More than just wild contrivances, these efforts could have important medical, nutritional and environmental applications.
In other words, Edwards believes far more great companies will arise from a culture that focuses on radical ideas than one more intent on building and funding, say, Pinterest 3.0. The future will shine brighter if we take a creative, multidisciplinary approach to entrepreneurship that encourages possibly reckless, avant-garde thinking that has the power to change the world.
As Thomas Edison once remarked, "Hell, there are no rules here--we're trying to accomplish something."
If you build it, there's no guarantee they will come, argues Krisztina "Z" Holly, founding executive director of the USC Stevens Center for Innovation and MIT's Deshpande Center for Technological Innovation and creator of the first TEDx conference. "Big ideas are just that--ideas--until you execute," she says. "A lot of company leaders like to talk about thinking outside the box, but there are so many ideas out there already that are ignored, ironically, because they don't fit in or are just way too ahead of their time. What we need to do is figure out what to do with the ideas we already have and make them work."
By that, she means figuring out how these ideas will make money. "If the goal is to make as big of an impact as possible and change the way people live, work and play, you've got to sell the idea," she says, pointing out that radical ideas rarely upend business paradigms by merely existing. For every PayPal that disrupts an established industry, for every Facebook that fundamentally alters the way people communicate, thousands of similar "inventions" never make it off the page.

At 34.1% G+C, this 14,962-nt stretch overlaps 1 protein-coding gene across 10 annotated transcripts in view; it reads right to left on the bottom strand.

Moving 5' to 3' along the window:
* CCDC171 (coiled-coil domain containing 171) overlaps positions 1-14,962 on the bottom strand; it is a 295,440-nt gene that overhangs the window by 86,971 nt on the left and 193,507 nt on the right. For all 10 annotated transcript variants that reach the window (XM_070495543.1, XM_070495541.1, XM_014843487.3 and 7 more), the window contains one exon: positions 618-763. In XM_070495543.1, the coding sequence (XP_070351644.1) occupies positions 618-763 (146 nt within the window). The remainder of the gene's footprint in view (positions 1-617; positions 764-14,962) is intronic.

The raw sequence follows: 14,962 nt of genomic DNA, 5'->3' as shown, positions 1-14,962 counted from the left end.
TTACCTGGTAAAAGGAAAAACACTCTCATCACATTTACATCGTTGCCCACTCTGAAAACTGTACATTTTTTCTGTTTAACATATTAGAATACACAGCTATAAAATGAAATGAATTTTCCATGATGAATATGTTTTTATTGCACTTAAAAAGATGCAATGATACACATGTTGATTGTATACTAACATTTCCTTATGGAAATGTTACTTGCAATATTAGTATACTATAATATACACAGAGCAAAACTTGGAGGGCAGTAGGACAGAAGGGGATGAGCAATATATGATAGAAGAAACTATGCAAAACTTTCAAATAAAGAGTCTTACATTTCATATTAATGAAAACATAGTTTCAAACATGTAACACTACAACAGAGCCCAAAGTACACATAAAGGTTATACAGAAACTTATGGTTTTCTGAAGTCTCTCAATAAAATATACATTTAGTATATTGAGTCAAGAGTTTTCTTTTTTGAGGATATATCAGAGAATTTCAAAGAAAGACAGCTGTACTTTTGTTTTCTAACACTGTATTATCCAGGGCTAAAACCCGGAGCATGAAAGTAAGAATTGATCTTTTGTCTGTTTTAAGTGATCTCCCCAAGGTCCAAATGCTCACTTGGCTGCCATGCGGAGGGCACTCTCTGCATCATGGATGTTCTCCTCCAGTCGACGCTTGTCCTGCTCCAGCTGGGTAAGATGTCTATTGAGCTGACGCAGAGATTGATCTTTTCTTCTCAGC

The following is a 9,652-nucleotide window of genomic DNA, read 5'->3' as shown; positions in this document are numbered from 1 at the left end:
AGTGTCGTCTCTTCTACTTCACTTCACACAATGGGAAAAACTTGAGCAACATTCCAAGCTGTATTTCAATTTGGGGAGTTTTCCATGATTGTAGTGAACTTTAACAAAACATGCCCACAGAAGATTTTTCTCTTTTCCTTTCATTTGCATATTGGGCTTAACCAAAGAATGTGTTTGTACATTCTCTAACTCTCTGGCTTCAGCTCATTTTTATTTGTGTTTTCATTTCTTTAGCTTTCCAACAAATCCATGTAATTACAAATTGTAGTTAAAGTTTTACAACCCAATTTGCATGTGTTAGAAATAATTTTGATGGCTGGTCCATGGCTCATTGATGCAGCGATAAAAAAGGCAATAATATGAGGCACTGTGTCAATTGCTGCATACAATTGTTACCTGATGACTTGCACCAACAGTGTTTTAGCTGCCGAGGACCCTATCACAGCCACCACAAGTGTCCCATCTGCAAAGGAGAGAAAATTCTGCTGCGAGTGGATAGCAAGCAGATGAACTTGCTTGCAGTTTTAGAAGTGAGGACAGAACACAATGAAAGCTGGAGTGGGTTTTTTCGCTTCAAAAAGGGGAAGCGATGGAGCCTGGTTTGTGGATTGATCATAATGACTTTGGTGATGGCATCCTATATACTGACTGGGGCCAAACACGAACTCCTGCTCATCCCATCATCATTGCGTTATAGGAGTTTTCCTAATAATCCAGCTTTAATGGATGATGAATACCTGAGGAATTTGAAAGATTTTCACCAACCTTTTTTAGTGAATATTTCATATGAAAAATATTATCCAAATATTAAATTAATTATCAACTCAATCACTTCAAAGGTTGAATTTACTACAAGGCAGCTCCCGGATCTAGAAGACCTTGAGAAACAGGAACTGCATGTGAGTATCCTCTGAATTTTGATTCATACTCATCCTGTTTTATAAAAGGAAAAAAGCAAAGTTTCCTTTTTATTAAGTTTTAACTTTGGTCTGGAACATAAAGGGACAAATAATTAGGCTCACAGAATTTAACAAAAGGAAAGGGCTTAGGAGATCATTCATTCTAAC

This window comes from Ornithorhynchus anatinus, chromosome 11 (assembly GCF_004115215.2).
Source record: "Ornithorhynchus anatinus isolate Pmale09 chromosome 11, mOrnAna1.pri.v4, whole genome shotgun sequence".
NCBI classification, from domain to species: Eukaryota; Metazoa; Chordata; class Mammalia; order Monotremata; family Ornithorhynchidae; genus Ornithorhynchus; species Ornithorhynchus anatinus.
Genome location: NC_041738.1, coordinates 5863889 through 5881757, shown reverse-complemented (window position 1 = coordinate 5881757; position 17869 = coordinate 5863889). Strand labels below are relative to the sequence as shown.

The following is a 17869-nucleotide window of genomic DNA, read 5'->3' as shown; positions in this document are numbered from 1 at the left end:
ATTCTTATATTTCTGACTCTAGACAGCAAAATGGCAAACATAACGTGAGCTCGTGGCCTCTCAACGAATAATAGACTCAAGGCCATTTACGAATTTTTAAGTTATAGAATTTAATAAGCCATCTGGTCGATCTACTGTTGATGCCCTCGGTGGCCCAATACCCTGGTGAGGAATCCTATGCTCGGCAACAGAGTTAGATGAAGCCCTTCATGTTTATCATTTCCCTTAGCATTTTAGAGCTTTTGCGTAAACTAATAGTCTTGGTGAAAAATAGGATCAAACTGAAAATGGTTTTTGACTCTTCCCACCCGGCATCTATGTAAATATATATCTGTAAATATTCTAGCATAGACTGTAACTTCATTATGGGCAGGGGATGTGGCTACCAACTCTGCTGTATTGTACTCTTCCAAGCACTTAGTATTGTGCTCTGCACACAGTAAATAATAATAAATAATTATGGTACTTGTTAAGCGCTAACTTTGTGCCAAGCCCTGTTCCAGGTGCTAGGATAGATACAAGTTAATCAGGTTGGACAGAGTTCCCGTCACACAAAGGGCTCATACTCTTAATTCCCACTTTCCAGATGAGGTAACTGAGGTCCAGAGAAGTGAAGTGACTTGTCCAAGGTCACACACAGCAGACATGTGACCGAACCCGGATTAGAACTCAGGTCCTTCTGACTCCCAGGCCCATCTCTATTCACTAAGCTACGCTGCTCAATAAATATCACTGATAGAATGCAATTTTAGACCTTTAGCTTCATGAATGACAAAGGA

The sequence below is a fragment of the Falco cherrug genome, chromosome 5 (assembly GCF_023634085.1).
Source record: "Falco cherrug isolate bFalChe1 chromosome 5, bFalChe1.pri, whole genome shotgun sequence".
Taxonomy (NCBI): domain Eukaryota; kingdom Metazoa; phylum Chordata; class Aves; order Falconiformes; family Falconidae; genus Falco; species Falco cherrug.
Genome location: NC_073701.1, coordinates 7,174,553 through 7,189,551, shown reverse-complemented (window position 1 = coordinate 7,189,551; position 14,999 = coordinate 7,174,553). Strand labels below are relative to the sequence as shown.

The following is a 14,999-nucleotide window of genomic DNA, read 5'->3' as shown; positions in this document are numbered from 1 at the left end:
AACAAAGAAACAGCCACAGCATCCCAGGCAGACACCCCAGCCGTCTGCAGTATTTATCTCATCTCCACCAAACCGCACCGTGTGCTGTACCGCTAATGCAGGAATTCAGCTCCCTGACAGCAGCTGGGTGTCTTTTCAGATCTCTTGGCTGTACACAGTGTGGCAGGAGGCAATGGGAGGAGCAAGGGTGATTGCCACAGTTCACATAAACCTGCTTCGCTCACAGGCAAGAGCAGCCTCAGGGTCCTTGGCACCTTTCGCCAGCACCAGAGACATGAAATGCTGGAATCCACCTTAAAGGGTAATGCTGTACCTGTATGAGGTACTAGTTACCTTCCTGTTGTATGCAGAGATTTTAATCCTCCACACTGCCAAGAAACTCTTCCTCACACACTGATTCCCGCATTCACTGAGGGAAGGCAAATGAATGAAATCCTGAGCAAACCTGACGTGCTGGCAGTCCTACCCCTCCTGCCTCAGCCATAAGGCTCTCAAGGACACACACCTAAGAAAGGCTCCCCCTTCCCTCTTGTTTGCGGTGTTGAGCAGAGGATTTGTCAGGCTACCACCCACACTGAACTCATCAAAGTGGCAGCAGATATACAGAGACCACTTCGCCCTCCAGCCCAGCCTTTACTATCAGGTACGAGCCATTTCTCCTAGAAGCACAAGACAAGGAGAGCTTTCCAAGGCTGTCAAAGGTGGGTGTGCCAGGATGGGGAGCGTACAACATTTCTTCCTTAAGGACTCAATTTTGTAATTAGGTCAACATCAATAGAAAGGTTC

But if entrepreneurs focus on innovation, on that backbreaking process of assimilating their businesses into the broader ecosystem--drawing on everything from technological improvements to cutting-edge marketing strategies to partnerships with big corporations--then the real breakthroughs will happen.
Without innovating on a proven quantity, you risk making zero impact. "I've seen many professors at USC and MIT with these unbelievable world-changing ideas," Holly says, citing research into a procedure that simulates the effects of a gastric bypass surgery, but without the actual surgery. "But if surgeons don't make money from it, who's going to pay for it?"
Square is an example of a company that adapted an existing service--the credit card transaction--making it achievable over mobile devices and nearly single-handedly improving the purchasing process for both consumers and vendors. The company's founders did not only rethink a timeworn business model; they made sure their process could be adapted (by integrating with other card networks) and monetized (with investment from Visa and partnerships with the likes of Starbucks).
If you want to build an amazing company, it isn't enough to create something disruptive or rebellious. New ideas are a dime a dozen, Holly says; the real test is scaling your brainchild into a product with ubiquitous, tangible impact. "There's this quote I love from Bob Metcalfe, the founder of 3Com and inventor of Ethernet: 'Invention is a flower; innovation is a weed.'"
And we all know which has better staying power.